|Vintage Pulp||Mar 28 2017|
Joachim Joesten's Der fall Profumo is a true account of the Profumo sex scandal that rocked Britain's conservative government in 1963, eventually brigning about the resignation of Secretary of State for War John Profumo. The book was translated from the original German into Dutch by J. P. M. van Elswijk for Dutch publishers De Kennemer and made into what you see above, and newly titled Christine Keeler.
The names of the other players in the story—Profumo, Yevgeni Ivanov, and Stephen Ward—were listed just below, so sometimes you'll see the title of the book written as Christine Keeler, Profumo, Ward, Ivanov. An unwieldy title perhaps, but the book came out the same year the scandal occurred, which means the names would have been instantly recognizable to bookstore browsers.
You've doubtless heard about Keeler and company as well, but if not check here for a quick overview. Even back then it was Keeler who was the central figure, and today she's the one that's remembered, while the others have become bit players in her story. That's why the beautiful cover painted by Dutch artist Martin Oortwijn is so appropriate. Obviously he was an illustrator with special talent. We managed to find a couple of other pieces by him, so we'll get to him a bit later.
|Intl. Notebook||Nov 9 2015|
This Inside Story from November 1963 features cover star Christine Keeler and the people in her life, while the left of the page has insets with Mamie Van Doren and Anthony Quinn. We’ve covered Keeler. Hers was one of the most flogged scandals of the 1960s, and Inside Story editors are well aware of that, which is why they claim to have new information. But it’s nothing new—just rehash on Keeler, a background on Czech call girl Maria Stella Novotny, who was well known by this time as one of Keeler’s colleagues, and standard red scare stuff about motel rooms set up with microphones and two-way mirrors. We will get back to Novotny, however—her tale offers some interesting twists and turns.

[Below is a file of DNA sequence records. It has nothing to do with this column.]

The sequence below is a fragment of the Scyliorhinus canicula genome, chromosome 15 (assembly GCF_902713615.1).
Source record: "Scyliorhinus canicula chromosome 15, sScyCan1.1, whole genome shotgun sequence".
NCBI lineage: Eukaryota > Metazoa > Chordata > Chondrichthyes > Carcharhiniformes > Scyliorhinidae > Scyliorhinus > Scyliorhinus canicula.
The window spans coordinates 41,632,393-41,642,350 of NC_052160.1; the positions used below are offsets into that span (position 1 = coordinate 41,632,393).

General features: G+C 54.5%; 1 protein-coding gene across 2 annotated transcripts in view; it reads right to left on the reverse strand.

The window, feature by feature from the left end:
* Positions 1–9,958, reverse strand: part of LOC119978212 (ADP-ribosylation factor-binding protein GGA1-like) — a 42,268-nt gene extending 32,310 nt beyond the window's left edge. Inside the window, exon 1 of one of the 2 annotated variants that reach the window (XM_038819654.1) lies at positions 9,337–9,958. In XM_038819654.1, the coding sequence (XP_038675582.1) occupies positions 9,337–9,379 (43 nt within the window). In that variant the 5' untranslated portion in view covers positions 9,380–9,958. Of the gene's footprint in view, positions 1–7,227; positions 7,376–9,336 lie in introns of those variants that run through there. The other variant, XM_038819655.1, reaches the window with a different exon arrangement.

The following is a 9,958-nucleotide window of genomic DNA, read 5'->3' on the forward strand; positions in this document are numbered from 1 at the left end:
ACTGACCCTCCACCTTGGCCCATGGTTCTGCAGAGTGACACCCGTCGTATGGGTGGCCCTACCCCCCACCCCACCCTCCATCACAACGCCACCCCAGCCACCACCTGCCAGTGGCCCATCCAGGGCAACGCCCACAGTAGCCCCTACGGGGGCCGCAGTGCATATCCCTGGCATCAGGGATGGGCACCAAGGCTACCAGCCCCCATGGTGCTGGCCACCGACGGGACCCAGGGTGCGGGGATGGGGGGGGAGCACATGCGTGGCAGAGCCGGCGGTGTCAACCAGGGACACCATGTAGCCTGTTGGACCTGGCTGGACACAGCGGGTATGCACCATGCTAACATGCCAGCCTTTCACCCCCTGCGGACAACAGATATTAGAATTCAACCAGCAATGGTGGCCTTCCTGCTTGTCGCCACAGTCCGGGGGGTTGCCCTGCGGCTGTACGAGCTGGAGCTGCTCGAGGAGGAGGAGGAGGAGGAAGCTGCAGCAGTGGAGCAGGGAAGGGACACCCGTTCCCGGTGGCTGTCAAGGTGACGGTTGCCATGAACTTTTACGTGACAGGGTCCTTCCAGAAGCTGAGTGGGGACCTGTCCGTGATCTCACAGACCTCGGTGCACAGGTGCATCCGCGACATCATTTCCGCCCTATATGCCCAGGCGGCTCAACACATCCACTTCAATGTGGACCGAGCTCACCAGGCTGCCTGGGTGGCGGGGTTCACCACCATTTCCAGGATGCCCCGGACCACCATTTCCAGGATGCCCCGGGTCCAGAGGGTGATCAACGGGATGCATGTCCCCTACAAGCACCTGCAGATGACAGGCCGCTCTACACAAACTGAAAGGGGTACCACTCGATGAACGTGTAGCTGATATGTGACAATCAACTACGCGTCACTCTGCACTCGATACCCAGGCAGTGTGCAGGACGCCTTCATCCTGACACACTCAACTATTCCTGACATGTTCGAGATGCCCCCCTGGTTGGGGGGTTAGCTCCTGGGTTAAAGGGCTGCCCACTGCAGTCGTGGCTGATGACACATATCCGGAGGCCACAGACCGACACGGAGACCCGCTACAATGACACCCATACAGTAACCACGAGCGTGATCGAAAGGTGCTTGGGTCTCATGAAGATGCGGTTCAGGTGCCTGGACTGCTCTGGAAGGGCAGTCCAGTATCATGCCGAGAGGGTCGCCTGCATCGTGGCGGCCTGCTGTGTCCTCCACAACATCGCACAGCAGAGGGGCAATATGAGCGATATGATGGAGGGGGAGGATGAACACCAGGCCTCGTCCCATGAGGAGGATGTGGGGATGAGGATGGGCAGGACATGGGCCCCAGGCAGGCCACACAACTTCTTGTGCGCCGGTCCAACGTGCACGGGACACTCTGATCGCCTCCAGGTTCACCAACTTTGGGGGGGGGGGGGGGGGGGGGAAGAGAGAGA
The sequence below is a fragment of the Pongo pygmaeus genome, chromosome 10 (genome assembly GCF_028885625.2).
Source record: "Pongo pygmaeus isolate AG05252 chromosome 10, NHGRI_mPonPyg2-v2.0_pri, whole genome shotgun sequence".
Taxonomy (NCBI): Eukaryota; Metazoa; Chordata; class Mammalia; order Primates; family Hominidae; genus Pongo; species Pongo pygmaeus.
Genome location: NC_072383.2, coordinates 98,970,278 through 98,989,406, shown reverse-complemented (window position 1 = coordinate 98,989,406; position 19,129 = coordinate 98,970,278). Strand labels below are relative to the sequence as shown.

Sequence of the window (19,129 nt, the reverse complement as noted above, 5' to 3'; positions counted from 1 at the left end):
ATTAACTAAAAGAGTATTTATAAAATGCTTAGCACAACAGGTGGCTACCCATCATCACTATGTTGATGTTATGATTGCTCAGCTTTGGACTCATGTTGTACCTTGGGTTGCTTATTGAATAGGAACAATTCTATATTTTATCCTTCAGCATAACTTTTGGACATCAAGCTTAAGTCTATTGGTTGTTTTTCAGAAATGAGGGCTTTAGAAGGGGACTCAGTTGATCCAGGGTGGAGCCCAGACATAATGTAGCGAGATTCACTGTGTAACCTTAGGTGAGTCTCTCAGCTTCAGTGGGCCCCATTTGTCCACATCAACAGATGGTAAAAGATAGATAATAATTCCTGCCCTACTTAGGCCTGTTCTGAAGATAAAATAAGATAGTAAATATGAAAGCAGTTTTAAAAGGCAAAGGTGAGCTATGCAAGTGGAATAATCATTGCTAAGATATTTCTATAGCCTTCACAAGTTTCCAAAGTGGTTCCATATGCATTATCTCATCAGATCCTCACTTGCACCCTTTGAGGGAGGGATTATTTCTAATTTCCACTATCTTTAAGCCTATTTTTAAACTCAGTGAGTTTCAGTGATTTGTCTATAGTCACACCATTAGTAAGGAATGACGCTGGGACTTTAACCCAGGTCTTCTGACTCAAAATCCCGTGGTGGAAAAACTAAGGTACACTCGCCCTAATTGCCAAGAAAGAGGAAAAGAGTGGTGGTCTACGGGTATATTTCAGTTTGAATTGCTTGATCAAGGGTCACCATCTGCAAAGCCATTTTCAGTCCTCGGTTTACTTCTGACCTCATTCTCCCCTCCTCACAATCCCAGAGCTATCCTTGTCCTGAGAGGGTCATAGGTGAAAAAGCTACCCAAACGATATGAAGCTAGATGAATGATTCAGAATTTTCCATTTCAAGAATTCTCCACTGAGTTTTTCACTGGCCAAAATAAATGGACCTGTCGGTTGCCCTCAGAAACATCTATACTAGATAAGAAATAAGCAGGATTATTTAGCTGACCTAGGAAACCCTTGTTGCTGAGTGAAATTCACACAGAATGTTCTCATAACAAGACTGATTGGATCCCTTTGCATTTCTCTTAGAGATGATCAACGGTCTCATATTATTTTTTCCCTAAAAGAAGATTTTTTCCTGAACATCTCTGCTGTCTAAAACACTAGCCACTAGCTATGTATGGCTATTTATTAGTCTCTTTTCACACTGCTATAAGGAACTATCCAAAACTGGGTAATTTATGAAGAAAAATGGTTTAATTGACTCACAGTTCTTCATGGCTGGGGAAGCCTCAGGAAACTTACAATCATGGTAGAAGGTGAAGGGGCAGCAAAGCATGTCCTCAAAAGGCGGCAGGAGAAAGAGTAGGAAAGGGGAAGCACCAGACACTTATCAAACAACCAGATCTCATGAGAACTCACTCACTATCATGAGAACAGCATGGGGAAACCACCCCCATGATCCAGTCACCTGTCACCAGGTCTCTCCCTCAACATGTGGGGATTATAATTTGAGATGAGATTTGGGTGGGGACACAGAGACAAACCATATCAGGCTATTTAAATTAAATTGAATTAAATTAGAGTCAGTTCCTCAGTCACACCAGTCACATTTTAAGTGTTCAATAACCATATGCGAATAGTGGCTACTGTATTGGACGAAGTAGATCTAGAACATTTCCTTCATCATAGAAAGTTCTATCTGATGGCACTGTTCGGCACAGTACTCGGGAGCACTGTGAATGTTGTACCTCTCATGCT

Inside Story shares stories about Mamie Van Doren, Jackie Gleason, Peter O’Toole, Ava Gardner and a nervous tailor who measured her for a suit, and how perfume makes men go wild. Editors also decry the injustice of a Harlem restaurant refusing to serve a white woman—this, mind you, during an era when literally hundreds of thousands of U.S. enclaves, from restaurants to schools to country clubs to sectors of the military, were whites-only. False equivalence, thy name is Inside Story. But interestingly, a subsequent piece about the world’s sexiest nightclubs tells readers chic Harlem bars are frequented by white Hollywood stars. And so it goes…
|Intl. Notebook||Dec 19 2014|
Mandy Rice-Davies, one of the central figures in the John Profumo Affair of 1963, died of cancer early this morning. Most accounts of the scandal describe Rice-Davies as a prostitute, and indeed Stephen Ward, one of the principals in the fiasco, was imprisoned for living off the earnings of Rice-Davies and other women—another way of saying he pimped. But Rice-Davies spent a good portion of her final years denying she was a call girl, saying she didn’t want her grandchildren to remember her that way.
Whatever her means of support during the Profumo Affair, what is certainly true is that she was young and beautiful and somehow found herself at the nexus where rich, entitled men and beautiful women always seem to meet. The Profumo Affair's world of secret parties, middle-aged male egos, and a lurking Soviet spy came into being during the most paranoid years of the Cold War, and John Profumo’s role in it cost him his position as Secretary of State for War in the British government.